1. Charli Mills says:

    You get me laughing and reconnecting with silly jokes from my own grammar school days, then you bring up the empty chairs in the room. I ventured off and read the two posts. I’m not laughing at silly jokes any more. Many men feel as you do, whether they have a sister, mother, daughter or simply a close friend who gets unwarranted sexual attention. I worry, too about the women, girls, who intentionally go after that kind of attention because they think wolf whistles says something about their beauty. They haven’t yet learned to recognize the danger. It’s a bad cycle fueled by many underlying complexities of power and control, societal pressure, familial pressure, desire to be attractive, desire to have an attractive other interested in us; fear, anger. Ugh. There’s a lot represented by the empty chair.

    So…makes me wonder where you are going with Sharon and what happened to her. Good ol’ Rupert is standing up for her and Dad. Mary will get through this, I’m sure. But very curious as to what the writer is setting us up for next.

    Liked by 2 people

  2. Pingback: Ripped From the Headlines « Carrot Ranch Communications

  3. Norah says:

    Thank you Geoff for encouraging men to stand up and be counted in strengthening the respect for women in our society. It is definitely an issue that needs to be aired, discussed and acted upon.

    Liked by 2 people

  4. Pingback: Double Whammy! | But I Smile Anyway...

  5. trifflepudling says:

    I wouldn’t be too hard on younger self, Geoff. These things are complicated! You can’t be all things to everybody.
    I usually found a brusque “Eff off” did the trick – it usually shocked them, especially back then. If they looked dangerous, then I just kept going. It shouldn’t happen, but it does, and you learn to cope with it. Sadly, I think it’s still a man’s world and sometimes I think they’re welcome to it!

    Liked by 1 person

    • TanGental says:

      Now no giving in! You women will have your turn and then we’re in trouble! I think I am right to be hard on my youger self because I knew it was wrong to make people patently uncomfortable but it was better they wee uncomfortable than I was. And I can imagine your ‘eff off’ too. Still let’s focus on the Test Match shall we?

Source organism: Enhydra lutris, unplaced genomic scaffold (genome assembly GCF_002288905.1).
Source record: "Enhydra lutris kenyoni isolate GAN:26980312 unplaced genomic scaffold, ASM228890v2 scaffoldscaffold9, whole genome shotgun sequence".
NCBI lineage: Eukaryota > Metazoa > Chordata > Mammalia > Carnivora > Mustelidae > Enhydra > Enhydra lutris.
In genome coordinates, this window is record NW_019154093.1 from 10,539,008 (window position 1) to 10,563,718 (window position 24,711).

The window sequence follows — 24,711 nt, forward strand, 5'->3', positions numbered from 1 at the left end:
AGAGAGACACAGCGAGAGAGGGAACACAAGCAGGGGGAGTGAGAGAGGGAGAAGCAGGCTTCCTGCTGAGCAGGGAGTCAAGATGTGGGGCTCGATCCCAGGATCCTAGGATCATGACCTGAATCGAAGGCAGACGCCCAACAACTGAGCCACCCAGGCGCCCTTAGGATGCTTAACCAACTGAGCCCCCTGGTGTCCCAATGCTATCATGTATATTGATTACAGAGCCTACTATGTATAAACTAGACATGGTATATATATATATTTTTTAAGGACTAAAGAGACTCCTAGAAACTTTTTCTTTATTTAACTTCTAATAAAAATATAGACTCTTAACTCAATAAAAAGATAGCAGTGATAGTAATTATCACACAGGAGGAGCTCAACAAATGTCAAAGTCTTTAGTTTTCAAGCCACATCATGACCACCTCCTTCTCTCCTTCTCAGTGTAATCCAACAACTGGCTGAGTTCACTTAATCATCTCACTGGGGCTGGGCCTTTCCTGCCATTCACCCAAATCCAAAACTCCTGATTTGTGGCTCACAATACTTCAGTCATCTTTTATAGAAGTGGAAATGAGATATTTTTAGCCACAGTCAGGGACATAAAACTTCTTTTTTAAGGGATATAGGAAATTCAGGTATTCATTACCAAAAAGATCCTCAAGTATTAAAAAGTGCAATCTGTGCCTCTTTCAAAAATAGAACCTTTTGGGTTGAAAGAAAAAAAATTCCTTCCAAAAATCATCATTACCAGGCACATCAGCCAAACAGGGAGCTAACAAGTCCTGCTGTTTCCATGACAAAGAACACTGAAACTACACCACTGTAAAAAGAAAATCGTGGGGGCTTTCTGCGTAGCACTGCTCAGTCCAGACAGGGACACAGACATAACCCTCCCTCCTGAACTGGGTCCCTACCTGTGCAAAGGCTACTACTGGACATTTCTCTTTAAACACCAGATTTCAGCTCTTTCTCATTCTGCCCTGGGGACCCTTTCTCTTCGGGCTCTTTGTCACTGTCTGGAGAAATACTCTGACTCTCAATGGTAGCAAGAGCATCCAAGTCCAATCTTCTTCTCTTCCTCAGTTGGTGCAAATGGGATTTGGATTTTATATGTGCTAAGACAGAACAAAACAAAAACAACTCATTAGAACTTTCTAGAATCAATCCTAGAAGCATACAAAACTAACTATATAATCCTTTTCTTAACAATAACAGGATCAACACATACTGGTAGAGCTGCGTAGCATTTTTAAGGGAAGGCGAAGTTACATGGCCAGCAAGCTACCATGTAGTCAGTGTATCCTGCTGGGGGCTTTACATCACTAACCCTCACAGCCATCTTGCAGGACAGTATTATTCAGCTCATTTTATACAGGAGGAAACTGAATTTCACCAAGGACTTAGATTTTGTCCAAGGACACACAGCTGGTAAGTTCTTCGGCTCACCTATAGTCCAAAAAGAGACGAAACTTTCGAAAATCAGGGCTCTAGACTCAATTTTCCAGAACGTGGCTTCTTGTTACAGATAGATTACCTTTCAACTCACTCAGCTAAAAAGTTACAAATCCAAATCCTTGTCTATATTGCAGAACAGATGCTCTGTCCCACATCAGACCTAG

Liked by 1 person

      • trifflepudling says:

        Yes, but it’s all about the context and the times. Never mind, I’m sure you’ve done your penance now!
        The Test Match – crazy, mental and hilarious yesterday: like some sort of out of body experience! But I won’t take it for granted that England will win. Surely Australia will make us work for it?!

        Liked by 2 people

      • TanGental says:

        Surely indeed!

        Like

  6. Autism Mom says:

    The sense of entitlement that was made so patently obvious in that video was truly unnerving.

    Like

  7. julespaige says:

    I really like how you tied this in with your ‘running’ story. It is quite unfortunate that some people of ‘means’ both men and women take advantage of other people. The sports hero who strayed, or the Matron Socialite who basically enslaved her housekeepers… It isn’t just women who get taken advantage of either. Take families of temporary undocumented farm-workers…

    Thanks for stopping by my post on the prompt. ~Jules

    Liked by 1 person